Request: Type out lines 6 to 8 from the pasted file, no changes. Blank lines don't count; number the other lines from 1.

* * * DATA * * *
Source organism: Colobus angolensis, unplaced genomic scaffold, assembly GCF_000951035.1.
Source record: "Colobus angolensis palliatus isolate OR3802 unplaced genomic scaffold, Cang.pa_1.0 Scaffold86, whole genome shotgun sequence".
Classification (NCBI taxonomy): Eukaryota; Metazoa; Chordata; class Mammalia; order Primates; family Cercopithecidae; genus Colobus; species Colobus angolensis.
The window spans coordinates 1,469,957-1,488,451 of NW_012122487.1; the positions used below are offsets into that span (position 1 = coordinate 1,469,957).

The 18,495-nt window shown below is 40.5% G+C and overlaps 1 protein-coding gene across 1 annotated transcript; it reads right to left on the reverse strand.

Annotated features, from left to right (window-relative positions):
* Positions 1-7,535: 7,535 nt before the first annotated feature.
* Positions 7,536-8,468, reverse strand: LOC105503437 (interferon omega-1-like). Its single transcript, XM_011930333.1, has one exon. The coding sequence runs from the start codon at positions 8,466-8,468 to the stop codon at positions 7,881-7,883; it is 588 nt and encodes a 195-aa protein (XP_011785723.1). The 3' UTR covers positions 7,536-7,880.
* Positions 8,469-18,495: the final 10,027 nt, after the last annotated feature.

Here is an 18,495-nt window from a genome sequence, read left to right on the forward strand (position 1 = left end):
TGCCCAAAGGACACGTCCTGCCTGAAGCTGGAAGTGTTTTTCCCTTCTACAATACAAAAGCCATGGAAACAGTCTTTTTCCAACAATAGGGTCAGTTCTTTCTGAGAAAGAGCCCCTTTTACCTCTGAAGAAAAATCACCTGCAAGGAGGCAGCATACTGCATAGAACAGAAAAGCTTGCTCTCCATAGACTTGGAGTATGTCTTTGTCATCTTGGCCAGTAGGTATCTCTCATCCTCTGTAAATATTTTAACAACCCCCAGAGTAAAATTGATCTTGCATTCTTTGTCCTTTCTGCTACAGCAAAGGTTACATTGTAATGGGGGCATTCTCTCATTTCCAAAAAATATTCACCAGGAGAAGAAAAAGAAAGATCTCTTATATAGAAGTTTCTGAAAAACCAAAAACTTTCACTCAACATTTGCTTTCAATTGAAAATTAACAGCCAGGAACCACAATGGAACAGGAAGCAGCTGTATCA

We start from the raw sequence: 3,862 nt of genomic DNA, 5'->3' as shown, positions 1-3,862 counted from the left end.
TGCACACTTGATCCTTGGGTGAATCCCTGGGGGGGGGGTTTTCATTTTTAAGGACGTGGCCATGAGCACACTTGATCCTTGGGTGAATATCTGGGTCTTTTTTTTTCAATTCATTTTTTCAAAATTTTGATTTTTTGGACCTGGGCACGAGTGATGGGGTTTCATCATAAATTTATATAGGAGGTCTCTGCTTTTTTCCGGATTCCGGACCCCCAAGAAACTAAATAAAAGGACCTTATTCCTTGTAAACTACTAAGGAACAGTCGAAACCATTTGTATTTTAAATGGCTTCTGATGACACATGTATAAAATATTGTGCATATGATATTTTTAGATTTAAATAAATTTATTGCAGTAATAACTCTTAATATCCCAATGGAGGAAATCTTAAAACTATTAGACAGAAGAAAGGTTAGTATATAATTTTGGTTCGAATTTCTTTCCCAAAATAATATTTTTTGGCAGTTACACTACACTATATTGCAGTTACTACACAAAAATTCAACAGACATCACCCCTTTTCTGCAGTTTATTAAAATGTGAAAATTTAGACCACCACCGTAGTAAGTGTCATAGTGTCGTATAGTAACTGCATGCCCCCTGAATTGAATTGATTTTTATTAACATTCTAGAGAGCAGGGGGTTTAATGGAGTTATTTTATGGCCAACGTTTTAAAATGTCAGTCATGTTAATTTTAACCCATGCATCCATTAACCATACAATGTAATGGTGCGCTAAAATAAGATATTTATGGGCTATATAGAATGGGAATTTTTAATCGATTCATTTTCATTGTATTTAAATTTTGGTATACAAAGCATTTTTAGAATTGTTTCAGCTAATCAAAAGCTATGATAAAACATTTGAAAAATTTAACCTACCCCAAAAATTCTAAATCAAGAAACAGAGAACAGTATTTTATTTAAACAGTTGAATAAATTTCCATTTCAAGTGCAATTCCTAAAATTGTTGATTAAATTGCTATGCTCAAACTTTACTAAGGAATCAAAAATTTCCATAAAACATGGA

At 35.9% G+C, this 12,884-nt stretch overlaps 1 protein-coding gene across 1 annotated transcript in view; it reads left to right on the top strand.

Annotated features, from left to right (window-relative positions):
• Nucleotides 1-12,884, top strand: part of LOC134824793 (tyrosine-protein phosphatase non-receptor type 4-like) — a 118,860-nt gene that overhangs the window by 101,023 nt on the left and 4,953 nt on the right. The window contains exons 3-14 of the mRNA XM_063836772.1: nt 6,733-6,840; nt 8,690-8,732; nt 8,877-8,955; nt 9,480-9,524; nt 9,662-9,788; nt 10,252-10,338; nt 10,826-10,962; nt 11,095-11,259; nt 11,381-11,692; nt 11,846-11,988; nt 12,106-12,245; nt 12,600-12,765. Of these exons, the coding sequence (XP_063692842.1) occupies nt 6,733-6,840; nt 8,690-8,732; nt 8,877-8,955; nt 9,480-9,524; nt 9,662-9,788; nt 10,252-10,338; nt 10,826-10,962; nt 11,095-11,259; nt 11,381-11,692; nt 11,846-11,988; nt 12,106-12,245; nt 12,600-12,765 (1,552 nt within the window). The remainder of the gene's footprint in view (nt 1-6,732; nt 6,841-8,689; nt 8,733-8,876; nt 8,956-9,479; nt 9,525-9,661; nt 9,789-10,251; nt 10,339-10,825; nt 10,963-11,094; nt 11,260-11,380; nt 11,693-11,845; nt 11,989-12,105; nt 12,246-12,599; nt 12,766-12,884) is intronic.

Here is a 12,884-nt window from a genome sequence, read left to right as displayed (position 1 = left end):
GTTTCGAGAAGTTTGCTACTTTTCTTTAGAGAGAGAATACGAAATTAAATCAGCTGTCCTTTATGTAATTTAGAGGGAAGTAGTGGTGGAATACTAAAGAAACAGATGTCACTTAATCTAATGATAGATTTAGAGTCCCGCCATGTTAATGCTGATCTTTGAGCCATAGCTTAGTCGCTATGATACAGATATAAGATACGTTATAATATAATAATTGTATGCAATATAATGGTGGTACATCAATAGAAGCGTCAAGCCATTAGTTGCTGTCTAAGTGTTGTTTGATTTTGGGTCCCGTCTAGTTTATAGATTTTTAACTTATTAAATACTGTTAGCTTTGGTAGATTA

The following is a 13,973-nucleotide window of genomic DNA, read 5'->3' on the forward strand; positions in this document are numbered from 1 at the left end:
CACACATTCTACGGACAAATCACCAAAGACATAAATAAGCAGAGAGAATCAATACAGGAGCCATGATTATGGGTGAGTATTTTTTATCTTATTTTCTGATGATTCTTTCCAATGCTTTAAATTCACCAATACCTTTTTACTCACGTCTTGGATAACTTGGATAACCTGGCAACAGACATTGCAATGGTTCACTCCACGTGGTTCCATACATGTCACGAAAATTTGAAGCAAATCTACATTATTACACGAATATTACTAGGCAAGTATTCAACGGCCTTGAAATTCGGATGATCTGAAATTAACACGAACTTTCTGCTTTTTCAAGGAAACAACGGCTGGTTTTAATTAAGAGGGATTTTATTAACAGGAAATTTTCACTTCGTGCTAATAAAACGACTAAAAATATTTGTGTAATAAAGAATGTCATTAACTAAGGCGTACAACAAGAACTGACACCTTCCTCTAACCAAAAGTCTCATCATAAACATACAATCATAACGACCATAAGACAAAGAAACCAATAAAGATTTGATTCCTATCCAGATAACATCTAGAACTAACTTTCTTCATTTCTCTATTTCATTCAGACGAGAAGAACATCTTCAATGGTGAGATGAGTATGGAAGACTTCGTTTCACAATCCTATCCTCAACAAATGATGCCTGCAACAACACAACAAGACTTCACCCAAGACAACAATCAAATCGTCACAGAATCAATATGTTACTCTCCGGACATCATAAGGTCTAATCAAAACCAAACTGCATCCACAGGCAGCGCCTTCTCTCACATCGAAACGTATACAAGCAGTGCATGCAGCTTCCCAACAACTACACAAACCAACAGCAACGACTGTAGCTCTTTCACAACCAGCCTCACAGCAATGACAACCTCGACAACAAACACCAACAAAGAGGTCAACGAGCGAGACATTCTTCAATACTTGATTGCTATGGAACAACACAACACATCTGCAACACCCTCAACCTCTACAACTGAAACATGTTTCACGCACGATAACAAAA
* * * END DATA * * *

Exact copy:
Annotated features, from left to right (window-relative positions):
* Positions 1-7,535: 7,535 nt before the first annotated feature.
* Positions 7,536-8,468, reverse strand: LOC105503437 (interferon omega-1-like). Its single transcript, XM_011930333.1, has one exon. The coding sequence runs from the start codon at positions 8,466-8,468 to the stop codon at positions 7,881-7,883; it is 588 nt and encodes a 195-aa protein (XP_011785723.1). The 3' UTR covers positions 7,536-7,880.